Rabbi Jeffrey Salkin’s Putting God on the Guest List: How to Reclaim the Spiritual Meaning of Your Child’s Bar or Bat Mitzvah (1993) is, for many Jewish parents, sort of a sequel to What to Expect When You’re Expecting. A couple buys—or receives as a gift, or picks up cheaply as a tag sale—WTEWYE when they announce that they are expecting a baby, then 11 or 12 years later gets PGOTGL. In each case the book goes half-read, is tremendously helpful for some families and terribly stressful for others, and never gets consulted for the second or third child.

Salkin—or, as I think of him, Professor PGOTGL (rhymes with “McGonagall”)—was the first rabbi to say, in book form, what rabbis and parents had complained about to each other for a century, which is that the bar or bat mitzvah party can easily get out of control and overshadow the religious meaning of the event. PGOTGL has never been out of print; it has spawned a mini-industry that includes For Kids: Putting God on Your Guest List, Bar/Bat Mitzvah Basics, and The Bar/Bat Mitzvah Memory Book; and it has been one important weapon in the communal rebellion against de trop bar mitzvah parties. It’s not that PGOTGL spelled an end to chopped-liver busts, ice sculptures, or celebrity appearances—indeed, the rise in hired dancers, or “party motivators,” came after his book appeared. But the pendulum has swung back, and rabbis now see it as part of their job to remind families that the party is an afterthought to the ceremony.

So Salkin (but don’t forget: Professor PGOTGL) is the right man to write the new JPS B’nai Mitzvah Torah Commentary, just published by the Jewish Publication Society. In this commentary, he shifts the action from the night-time to the morning, leaving the party behind and focusing on one of the two big tests, after Torah and haftarah reading, that precedes it: delivering a decent bar or bat mitzvah speech. The commentary includes brief summaries of all the parashot, the sections into which the Torah is divided, one of which the boy or girl has to read from; shorter synopses of the haftarot, the readings from the Prophets that some boys or girls also chant in Hebrew; for the parashot, bullet-pointed lists of the “big ideas” in each; ideas for “connections” to contemporary life; and two sample divrei Torah, or speeches.

Let’s admit up front that, if nothing else, Salkin has produced the best cheat sheet for Jews of any age who have to say a few words about the weekly portion, whether in front of a congregation, at a Friday dinner, in an address to the Sisterhood, or to start off a synagogue board meeting. His summaries, each about 20 lines long, are pithier and clearer than anything to be found in the hundreds of commentaries on the Torah reading cycle produced by rabbis through the ages. They’ll be great for all of us, brand-new-adult and seasoned-adult alike, who can grow impatient with the actual text of Torah.

His “big ideas,” too, are well chosen. To take one example, here are some of the big ideas Salkin finds in Va-yeshev, the story of Joseph:

— Parents should treat their children equally. Parents should not play favorites. Jacob made it clear to everyone that he loved Joseph best, and this created terrible jealousy within his family.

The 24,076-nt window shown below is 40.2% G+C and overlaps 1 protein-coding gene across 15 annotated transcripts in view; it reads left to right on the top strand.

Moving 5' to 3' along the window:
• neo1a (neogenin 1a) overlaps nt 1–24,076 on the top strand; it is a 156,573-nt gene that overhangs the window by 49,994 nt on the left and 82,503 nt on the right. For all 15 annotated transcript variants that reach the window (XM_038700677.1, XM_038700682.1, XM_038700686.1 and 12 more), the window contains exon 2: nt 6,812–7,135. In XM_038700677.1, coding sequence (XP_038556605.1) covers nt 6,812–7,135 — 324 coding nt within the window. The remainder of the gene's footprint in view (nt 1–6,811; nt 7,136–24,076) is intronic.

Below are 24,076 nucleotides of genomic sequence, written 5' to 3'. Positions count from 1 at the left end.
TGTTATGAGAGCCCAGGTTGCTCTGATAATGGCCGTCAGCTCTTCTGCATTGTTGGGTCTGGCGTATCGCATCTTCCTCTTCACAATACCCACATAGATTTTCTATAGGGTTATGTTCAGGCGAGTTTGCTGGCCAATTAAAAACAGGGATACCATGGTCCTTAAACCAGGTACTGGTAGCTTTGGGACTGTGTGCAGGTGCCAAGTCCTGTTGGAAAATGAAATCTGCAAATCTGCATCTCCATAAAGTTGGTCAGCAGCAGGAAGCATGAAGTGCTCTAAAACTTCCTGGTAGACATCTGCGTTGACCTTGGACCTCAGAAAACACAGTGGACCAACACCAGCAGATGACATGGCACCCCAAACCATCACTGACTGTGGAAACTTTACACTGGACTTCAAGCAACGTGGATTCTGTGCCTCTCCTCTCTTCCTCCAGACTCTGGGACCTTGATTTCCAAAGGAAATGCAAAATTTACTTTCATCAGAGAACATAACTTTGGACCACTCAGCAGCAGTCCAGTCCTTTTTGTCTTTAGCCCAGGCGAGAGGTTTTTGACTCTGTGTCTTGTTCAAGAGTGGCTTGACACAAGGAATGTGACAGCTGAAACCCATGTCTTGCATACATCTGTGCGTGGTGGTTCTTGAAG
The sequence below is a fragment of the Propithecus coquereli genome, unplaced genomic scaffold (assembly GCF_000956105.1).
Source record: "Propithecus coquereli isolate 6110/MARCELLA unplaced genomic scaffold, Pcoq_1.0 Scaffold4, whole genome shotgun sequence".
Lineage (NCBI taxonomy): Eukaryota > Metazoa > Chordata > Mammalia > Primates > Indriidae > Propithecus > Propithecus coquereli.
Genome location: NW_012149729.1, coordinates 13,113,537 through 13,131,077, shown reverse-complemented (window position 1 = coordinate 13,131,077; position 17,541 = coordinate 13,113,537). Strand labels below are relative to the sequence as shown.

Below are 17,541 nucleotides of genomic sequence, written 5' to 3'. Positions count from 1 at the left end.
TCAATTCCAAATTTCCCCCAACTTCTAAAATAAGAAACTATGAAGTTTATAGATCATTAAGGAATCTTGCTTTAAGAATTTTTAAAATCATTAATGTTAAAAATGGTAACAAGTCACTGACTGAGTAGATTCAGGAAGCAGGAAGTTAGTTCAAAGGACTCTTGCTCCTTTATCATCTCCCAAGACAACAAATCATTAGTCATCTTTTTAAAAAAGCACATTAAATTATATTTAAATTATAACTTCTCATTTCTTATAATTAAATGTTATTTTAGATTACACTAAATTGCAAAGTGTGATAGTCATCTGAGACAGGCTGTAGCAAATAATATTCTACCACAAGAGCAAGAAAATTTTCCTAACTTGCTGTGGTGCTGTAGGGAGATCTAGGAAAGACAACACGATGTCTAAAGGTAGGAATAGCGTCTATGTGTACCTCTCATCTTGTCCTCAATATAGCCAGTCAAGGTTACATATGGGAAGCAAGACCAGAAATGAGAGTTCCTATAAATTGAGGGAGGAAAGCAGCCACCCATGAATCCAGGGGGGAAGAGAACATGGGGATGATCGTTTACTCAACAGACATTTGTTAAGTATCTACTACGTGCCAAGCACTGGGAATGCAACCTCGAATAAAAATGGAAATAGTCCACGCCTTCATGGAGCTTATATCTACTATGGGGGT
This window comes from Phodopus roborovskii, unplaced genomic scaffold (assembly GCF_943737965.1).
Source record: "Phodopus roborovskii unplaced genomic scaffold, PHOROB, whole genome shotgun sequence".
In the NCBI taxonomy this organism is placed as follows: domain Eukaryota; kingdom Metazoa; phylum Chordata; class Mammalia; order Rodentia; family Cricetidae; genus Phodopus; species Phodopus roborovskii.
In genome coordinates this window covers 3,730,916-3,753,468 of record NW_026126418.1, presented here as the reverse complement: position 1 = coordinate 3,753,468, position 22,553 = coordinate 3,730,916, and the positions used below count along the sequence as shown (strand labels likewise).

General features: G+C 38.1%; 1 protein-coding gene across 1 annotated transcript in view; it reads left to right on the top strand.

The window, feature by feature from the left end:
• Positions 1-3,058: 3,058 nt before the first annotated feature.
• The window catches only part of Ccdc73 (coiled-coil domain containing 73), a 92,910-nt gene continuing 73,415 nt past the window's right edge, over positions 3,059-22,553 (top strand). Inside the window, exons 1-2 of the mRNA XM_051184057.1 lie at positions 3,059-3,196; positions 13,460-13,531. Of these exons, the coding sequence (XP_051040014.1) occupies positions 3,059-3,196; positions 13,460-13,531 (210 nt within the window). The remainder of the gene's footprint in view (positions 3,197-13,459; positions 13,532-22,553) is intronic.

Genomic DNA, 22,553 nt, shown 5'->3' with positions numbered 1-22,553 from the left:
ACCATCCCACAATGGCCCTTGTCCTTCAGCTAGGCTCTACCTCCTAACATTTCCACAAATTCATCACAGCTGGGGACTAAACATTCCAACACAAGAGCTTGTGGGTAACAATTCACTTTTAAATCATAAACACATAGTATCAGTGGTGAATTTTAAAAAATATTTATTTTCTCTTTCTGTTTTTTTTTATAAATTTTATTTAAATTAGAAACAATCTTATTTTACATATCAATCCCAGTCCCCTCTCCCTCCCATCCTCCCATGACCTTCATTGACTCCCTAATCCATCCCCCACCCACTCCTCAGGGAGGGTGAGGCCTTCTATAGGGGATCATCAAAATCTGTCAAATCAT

— Even seemingly “small” actions can have massive consequences. Jacob spoiled Joseph. While this might have appeared to be a small matter at the time, it had terrible results. It ultimately resulted in the entire Jewish people becoming enslaved in Egypt. The small stuff counts.

— Dreams are important. Our dreams tell us a lot about what is going on inside our heads …

You get the idea. Good stuff all around. I’ll hold on to this book; it’s too useful not to. But every time I guiltily take if off the shelf, I’ll think of how it could have been so much more.

First, Salkin’s nine-page introduction offers absolutely nothing on the history of the bar mitzvah ceremony; the Talmudical background; the feminist struggles to create an equivalent ceremony; or the variety of creative alternatives or innovations that characterize the contemporary Jewish coming-of-age ritual. On the question of why bother to do this at all, he offers only the uninspired boilerplate that “the most important thing about becoming bar or bat mitzvah is sharing Torah with the congregation. And why is that? Because of all Jewish skills, that is the most important one.”

Well, I disagree. But even if I agreed, I couldn’t recommend Salkin as a guide. While his parashah summaries are, as I said, useful, his sample bar mitzvah speeches read like an old person’s idea of a young person. They are formulaic, by design. As he promises in his introduction, nearly all of them quote from an ancient source and a modern source. But the modern sources don’t exactly scream relevance to a middle-schooler. Salkin’s idea of a good bar mitzvah speech is one that pivots from Rabbi Akiva (ancient source) to Marshall Meyer (mid-century American source). Or from Nachmanides to Cantor Sarah Sager. Salkin’s idea of a hip, hip reference is Mel Brooks (who is, to be clear, a genius, but a two-thousand-year-old one).

So it’s hard to say which is more worrisome: that 12- and 13-year-olds might just plagiarize one of Salkin’s pre-fab divrei Torah, or that they might be inspired to do original work but following his models. Nothing against Art Green, Daniel Gordis, or Howard Eilberg-Schwartz, but quoting Salkin’s rabbinic contemporaries is not the best way to craft a memorable, or meaningful, dvar Torah. And the ability to give a good speech, even to teach Torah, is not the best test of Jewish adulthood. But Salkin has been a congregational rabbi for a very long time, and from where he sits pulling kids across this particular finish line is nearly the most important part of the job. I can’t blame him for writing a book that will surely make his own job easier.

Related: In Lieu of Gifts





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